I have also been the community service chair for the Edgewood PTA during this time. In this role, I have worked with an excellent committee and leadership to think about ways to engage students in service and new opportunities during a time when traditional efforts, like the holiday gift drive, were harder to execute due to changed traffic flow at schools. Despite these hurdles, we have engaged in new partnerships this year, and continued to grow the community service program.
Tell us about your experience as a union manager. What insights did that give you (if any) into the relationship between the teachers' union and the administration, especially this past year?
As a journalist, I have been both a union member, and a union manager. One of the greatest successes I have seen has come through the partnership committee in which a dozen managers and members meet routinely to discuss issues outside of contract bargaining. These sessions have been extremely valuable for hearing perspectives on crucial topics like diversity, equity, and inclusion, return protocols after COVID 19, corporate culture and employee retention. By separating these conversations from collective bargaining, creative solutions can emerge. I believe that having these types of meetings routinely can promote unity that persists even during difficult periods when contract negotiations are underway. Animosity between two entities like the union and school board or parents is counterproductive in recruiting the top pool of diverse teachers to Scarsdale, and so it is critical that we bring the community together in the coming years.
Do you think that the community’s expectations of the role of the Board of Education changed this year? If so, how?
Yes - this was evident from meetings early in the year, when parents who had never attended board meetings before became active, coming to the forefront with concerns and wanting a more robust platform for communicating with the board. I think parents who have counted on schools as a cornerstone of our community's strength were shaken to the core when schools shut, perhaps more than in some other districts, where schools have been less trusted entities. As a result, questions on process, transparency and technology all received scrutiny at a higher level than in the past. The community wanted more space to be heard, and the board has recently taken some good initial steps to set up coffees and other forums for more interaction going forward.
Looking back at the past year, it appeared that some parents were unhappy with the district’s decision making process, transparency and communications? How could these be improved down the line?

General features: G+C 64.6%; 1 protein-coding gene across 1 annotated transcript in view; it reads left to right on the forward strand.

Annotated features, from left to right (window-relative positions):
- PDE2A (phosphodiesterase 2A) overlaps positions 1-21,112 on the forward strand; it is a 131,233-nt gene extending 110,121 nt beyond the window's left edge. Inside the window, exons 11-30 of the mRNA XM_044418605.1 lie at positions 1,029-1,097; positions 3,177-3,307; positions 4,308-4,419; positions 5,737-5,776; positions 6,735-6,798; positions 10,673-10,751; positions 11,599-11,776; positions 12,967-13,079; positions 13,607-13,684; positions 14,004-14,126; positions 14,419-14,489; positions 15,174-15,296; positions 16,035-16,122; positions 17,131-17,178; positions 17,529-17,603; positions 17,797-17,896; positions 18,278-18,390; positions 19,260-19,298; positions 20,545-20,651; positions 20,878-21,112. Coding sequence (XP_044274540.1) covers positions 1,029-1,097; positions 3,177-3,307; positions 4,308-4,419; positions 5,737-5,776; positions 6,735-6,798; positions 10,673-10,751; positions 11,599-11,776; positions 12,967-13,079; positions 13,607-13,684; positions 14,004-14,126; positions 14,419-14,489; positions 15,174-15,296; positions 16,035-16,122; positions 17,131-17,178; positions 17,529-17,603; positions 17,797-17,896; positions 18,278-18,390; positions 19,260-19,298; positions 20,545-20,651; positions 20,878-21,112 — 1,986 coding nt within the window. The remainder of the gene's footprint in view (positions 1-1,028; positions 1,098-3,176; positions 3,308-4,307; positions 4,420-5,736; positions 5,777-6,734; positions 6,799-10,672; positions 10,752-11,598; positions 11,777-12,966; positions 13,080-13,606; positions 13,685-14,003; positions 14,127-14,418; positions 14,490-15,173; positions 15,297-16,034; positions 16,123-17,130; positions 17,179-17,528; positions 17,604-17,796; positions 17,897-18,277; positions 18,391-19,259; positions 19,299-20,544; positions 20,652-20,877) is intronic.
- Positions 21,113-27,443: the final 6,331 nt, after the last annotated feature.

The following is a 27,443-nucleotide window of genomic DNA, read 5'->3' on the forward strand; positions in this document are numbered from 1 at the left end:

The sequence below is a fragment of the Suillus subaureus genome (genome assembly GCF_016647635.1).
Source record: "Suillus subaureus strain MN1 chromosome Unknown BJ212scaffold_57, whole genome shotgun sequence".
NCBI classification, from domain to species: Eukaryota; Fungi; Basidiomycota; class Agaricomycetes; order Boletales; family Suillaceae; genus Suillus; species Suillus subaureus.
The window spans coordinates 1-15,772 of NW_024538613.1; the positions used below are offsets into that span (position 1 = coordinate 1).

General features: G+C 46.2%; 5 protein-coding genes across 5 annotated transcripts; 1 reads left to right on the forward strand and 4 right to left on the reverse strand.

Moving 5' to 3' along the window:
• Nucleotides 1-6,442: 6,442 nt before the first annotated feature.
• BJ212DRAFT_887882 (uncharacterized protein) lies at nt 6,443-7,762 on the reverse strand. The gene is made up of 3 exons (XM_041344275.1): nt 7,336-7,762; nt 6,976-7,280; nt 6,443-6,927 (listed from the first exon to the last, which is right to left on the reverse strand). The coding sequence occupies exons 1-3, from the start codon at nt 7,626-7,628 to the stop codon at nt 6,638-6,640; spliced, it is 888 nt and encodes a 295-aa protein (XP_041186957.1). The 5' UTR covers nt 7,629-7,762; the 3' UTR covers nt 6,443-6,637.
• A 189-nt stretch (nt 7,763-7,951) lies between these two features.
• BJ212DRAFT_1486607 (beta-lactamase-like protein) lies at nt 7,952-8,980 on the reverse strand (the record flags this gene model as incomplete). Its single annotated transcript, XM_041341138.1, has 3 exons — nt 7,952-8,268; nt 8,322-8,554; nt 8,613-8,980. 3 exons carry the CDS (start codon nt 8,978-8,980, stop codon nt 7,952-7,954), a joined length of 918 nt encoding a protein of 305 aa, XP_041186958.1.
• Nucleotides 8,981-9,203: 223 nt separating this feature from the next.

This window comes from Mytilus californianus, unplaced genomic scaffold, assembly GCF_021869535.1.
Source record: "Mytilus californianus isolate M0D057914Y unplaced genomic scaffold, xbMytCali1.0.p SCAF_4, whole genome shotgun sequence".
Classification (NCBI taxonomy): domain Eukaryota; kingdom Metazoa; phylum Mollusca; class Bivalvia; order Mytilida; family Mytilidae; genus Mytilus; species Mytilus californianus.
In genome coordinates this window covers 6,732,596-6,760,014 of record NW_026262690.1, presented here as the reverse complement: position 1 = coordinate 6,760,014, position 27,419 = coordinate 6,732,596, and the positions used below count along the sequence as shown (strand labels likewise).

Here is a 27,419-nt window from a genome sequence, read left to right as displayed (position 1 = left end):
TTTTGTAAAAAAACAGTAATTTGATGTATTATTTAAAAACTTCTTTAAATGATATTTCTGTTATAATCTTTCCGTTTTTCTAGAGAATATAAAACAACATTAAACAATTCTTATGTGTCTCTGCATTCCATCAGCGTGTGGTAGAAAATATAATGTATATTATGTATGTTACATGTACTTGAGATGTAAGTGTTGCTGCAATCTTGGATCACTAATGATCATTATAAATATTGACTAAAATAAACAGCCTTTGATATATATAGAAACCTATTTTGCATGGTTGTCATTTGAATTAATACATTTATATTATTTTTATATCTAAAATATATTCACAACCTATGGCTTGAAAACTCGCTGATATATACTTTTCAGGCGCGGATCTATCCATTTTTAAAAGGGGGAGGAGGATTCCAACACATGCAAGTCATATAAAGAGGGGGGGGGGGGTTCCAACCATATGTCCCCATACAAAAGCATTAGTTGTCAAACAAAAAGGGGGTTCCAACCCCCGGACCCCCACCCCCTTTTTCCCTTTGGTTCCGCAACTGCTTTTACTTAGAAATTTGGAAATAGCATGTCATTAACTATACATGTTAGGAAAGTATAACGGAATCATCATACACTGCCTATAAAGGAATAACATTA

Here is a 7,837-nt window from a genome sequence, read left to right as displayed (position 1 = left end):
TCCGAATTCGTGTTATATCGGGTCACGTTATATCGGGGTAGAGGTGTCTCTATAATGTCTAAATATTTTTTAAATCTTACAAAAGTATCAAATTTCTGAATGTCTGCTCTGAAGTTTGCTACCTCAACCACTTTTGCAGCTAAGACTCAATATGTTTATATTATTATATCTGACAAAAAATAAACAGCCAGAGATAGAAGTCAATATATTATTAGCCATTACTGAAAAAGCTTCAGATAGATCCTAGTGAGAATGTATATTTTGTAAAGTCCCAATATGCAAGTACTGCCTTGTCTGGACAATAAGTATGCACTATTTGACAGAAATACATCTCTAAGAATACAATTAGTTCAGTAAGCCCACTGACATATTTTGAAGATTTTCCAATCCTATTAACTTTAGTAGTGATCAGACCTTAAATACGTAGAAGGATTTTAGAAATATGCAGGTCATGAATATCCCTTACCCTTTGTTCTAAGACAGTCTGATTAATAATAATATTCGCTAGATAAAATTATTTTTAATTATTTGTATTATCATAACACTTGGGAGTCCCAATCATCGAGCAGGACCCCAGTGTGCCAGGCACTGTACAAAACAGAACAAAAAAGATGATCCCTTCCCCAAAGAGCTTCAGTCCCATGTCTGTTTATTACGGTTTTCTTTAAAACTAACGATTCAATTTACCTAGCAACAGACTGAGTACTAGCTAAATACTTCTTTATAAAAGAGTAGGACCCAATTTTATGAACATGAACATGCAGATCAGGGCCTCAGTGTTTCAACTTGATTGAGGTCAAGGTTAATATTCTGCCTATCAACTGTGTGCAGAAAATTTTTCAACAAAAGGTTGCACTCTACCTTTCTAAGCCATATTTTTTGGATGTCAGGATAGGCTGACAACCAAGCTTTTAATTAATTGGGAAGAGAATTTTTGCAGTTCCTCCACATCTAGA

In a year with many unknowns, it was important for parents and community members to feel well informed about rapidly changing information, and to understand what was being taken into consideration as plans were made that profoundly impacted district children, families and educators. More open listening sessions at a variety of times to truly understand stakeholder positions could have been helpful, in hindsight. It is critical that we look at districts where the roll out of remote learning, hybrid programs, and ultimately in-person learning went more smoothly, because stakeholders felt included and had more room to voice their opinions. We can look to the districts as models for how stakeholders were made to feel they had a voice. The current board has already begun to take some steps to evaluate better forums for community participation in the future, such as holding informal coffees. Still, more opportunities are needed, particularly in times of crisis. I am open to hearing what would be most valuable to the community and incorporating more options.
In your view, what are some of the challenges the district could face next school year?
After the unexpected twists and turns of the past 13 months, I don't want to hazard any predictions. That said: the district must conduct a thorough review of how the events of the past year were handled, so that a robust and flexible plan for future crises is in place, so that we can replicate some of our strongest wins and reduce some of the most problematic concerns we faced. While the next challenge we face could be entirely different, it is critical that we are ready to face whatever lies ahead as a unified district, respectful of varying viewpoints.
This year, the SBNC did not re-nominate the current Vice President and two candidates are running independently. What do you think this indicates about community opinion and the School Board Nominating Committee process?